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A Nobel prize that rides on the future

Post by Patrick O'Callahan on Oct. 11, 2009 at 6:42 pm with 2 Comments »
October 12, 2009 8:04 pm

This editorial will appear in tomorrow’s print edition.

At this point, Barack Obama – president and now Nobel laureate – lacks only canonization as a saint.

Normally that is bestowed only after rigor mortis sets in, but if the Vatican follows the lead of the Norwegian Nobel Committee, Obama could snag at least beatification by the end of his first term.

The timing of Friday’s Nobel Peace Prize was indeed a shock. Even some of his admirers were calling it premature. There had been a lot of talk of the prize going to Chinese human rights advocate Hu Jia, who has a considerable history of courageous, effective activism in the face of a hostile dictatorship. Obama – who isn’t nine months into his presidency – has no such record.

He said as much Friday, when he expressed his own surprise at the honor and acknowledged it was not a recognition of concrete achievement.

Obama’s Nobel feels more like a publisher’s advance, like the multimillion-dollar one he’s likely to get one day on the expectation that he’ll deliver something well worth reading. Or a big loan to a promising entrepreneur.

The committee that bestows this honor leans decidedly to the left these days; its Labor/Socialist majority may hope the prize will point American foreign policy in the same direction. A sort of preemptive strike against the pursuit of American interests by military and other unpleasant means.

What the committee’s chairman said out loud, though, was that Obama was being recognized for his vision of nuclear disarmament and the “new climate in international politics” he has fostered.

You could read that as a Nobel for not being George W. Bush. “Vision” and “climate” are distinctly intangible. But – since this honor is also an honor of the United States and its global leadership – let’s give intangibles their due.

Ideals, optimism, words, attitudes, hope and other software of the human mind are the foundation of civilization’s hardware – cities, arsenals, treaties, etc. Last year’s near-collapse of the international financial system, for example, was fueled by an evaporation of confidence, another intangible not to be scoffed at.

Obama has yet to secure sanctions against Iran, let alone an end to its dangerous nuclear program. He’s yet to secure even his own government’s commitment to a serious international climate-change agreement. He has yet to do a lot of good things that he’s promised to do.

But he has – at least for the time being – enhanced the world’s opinion of the United States. In doing so, he may have enhanced the possibility that other nations will follow American leadership on initiatives important to humanity.

Intangibles create facts. If Obama’s leadership does lead to realities of genuine peace, this Nobel will be seen as thoroughly justified in retrospect.

Leave a comment Comments → 2
  1. Perhaps they should have given it to the American people, for electing him, instead?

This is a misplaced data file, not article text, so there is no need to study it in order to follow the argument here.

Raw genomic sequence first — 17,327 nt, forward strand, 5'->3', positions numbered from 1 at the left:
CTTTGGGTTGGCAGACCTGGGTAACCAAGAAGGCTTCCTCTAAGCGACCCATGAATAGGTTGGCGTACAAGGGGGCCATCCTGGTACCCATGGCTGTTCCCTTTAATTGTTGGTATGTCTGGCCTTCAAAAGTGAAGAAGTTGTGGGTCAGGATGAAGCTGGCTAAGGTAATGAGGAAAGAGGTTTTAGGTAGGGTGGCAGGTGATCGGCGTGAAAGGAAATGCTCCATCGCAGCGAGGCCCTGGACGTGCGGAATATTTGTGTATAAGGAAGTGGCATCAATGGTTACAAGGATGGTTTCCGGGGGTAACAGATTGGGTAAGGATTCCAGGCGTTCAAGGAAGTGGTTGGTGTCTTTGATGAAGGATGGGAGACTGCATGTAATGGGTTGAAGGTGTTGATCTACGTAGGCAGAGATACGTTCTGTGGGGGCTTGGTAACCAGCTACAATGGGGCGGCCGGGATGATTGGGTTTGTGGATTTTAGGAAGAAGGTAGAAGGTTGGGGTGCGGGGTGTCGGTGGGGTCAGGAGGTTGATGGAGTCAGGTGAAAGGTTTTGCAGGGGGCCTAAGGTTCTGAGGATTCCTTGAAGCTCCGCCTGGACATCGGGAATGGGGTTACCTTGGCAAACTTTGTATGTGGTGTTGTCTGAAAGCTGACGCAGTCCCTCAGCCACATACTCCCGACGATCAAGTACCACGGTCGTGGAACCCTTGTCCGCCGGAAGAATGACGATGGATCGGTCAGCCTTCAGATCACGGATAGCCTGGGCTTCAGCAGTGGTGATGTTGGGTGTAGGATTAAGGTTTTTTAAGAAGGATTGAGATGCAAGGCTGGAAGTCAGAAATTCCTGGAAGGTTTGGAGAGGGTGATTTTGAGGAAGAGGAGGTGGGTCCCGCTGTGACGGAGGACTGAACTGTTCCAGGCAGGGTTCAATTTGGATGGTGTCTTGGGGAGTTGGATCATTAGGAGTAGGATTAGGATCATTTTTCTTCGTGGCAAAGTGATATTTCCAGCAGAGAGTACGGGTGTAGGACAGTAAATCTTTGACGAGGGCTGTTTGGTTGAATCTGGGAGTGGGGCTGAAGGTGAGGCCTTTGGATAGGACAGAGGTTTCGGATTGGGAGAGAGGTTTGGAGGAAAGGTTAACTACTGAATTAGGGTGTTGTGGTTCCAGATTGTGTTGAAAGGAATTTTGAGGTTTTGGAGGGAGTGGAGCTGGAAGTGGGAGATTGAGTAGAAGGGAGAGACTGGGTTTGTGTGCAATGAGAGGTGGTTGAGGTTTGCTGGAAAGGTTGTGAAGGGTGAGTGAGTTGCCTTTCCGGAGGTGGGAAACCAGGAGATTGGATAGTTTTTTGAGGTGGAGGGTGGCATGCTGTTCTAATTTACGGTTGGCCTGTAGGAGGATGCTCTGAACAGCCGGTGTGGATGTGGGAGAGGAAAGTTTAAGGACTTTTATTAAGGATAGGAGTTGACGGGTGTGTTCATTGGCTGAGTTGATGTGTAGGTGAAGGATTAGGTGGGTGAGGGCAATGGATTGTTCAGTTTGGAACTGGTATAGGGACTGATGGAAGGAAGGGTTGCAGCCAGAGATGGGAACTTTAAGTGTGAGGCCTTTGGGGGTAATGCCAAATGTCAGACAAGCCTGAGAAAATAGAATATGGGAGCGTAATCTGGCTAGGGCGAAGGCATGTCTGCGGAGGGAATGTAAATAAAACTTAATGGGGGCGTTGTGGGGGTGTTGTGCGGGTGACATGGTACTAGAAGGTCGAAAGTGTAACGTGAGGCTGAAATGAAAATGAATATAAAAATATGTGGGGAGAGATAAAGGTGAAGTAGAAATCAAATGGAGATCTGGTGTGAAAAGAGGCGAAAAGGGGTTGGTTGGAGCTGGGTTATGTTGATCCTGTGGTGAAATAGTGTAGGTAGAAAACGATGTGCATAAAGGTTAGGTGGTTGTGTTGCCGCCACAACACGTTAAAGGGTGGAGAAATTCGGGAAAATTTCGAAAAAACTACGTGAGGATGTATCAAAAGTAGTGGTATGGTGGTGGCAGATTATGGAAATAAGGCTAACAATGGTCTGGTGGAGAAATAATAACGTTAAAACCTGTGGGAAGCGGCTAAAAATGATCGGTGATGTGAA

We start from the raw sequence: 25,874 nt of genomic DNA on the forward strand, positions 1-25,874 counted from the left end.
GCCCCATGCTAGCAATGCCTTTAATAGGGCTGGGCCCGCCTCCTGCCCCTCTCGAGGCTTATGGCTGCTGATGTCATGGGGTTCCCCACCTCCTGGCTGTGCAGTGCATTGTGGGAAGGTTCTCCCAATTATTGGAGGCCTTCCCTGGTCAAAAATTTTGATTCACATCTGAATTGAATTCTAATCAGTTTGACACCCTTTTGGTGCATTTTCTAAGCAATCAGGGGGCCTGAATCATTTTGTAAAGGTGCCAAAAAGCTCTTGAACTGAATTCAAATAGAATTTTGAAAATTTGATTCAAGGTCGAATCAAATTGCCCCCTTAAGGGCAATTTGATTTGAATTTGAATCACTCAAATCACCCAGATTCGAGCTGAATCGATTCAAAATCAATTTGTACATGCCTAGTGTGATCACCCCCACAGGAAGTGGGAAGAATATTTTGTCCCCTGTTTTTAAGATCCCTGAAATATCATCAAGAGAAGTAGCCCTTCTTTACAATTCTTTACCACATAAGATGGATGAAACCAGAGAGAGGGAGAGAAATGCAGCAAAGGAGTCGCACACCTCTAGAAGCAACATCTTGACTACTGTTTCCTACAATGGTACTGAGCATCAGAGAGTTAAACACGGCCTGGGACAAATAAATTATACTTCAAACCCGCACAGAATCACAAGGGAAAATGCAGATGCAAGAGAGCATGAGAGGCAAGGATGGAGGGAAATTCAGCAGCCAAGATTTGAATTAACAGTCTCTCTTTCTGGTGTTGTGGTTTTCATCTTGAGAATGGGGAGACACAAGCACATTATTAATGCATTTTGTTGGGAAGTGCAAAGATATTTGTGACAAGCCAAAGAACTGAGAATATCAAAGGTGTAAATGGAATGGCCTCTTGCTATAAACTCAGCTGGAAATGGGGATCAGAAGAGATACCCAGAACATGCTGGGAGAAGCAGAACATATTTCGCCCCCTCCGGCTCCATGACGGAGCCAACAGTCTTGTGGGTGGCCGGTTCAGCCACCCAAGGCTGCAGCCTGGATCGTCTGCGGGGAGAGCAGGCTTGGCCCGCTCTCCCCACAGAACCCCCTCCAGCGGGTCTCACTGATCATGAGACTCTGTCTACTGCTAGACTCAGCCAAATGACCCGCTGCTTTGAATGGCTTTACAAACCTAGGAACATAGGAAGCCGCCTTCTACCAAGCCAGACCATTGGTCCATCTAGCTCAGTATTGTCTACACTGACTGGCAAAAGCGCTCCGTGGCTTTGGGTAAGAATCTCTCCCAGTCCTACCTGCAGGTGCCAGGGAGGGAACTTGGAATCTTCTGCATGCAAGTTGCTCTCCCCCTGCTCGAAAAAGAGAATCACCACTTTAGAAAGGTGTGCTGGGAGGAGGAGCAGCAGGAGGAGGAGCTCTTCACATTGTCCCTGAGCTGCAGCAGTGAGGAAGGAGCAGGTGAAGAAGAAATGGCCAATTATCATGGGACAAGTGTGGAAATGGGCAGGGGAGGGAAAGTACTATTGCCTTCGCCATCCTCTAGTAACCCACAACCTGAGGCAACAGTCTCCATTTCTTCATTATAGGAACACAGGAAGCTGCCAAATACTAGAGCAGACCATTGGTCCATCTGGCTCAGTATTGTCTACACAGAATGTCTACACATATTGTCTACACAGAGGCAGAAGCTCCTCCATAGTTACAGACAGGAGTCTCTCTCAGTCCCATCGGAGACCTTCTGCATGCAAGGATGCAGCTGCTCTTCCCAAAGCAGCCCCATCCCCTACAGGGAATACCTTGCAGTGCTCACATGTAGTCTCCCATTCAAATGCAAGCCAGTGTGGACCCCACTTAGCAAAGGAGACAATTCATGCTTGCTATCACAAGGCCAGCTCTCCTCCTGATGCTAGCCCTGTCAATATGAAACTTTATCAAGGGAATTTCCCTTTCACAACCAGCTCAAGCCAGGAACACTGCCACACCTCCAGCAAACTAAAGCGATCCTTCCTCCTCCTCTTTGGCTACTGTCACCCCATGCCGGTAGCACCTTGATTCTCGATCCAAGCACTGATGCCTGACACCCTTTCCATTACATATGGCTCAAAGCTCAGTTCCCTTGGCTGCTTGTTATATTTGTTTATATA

2. Those who criticize either President Obama or the Nobel committee betray their own ignorance and laziness by their snide comments.

    Yes, the Nobel nominations closed in early February. This should make it clear that the Nobel Peace prize was NOT given for Barak Obama’s work or achievements as president.

    His campaign and ultimate election resonated around the world as a statement of the best of America; we have shown the world that, at least for one shining moment, America can see beyond color and racial profiling on the national stage.

    The Prize was given for Obama’s (and America’s) hope, promise and vision for the future.

    The Nobel Committee, of course, has its own criteria. Consider this excerpt:

    “Obama has as President created a new climate in international politics. Multilateral diplomacy has regained a central position, with emphasis on the role that the United Nations and other international institutions can play. Dialogue and negotiations are preferred as instruments for resolving even the most difficult international conflicts. The vision of a world free from nuclear arms has powerfully stimulated disarmament and arms control negotiations. Thanks to Obama’s initiative, the USA is now playing a more constructive role in meeting the great climatic challenges the world is confronting. Democracy and human rights are to be strengthened.

    Only very rarely has a person to the same extent as Obama captured the world’s attention and given its people hope for a better future. His diplomacy is founded in the concept that those who are to lead the world must do so on the basis of values and attitudes that are shared by the majority of the world’s population.”

    Only the most shallow cynic could object to this – and of course they have.

    All of us, as Americans, should be proud that we, our nation, our voters and our president have all been recognized for our willingness to listen, to work together and share our passion for an America our Founding Fathers framed, envisioned and gave their lives for.

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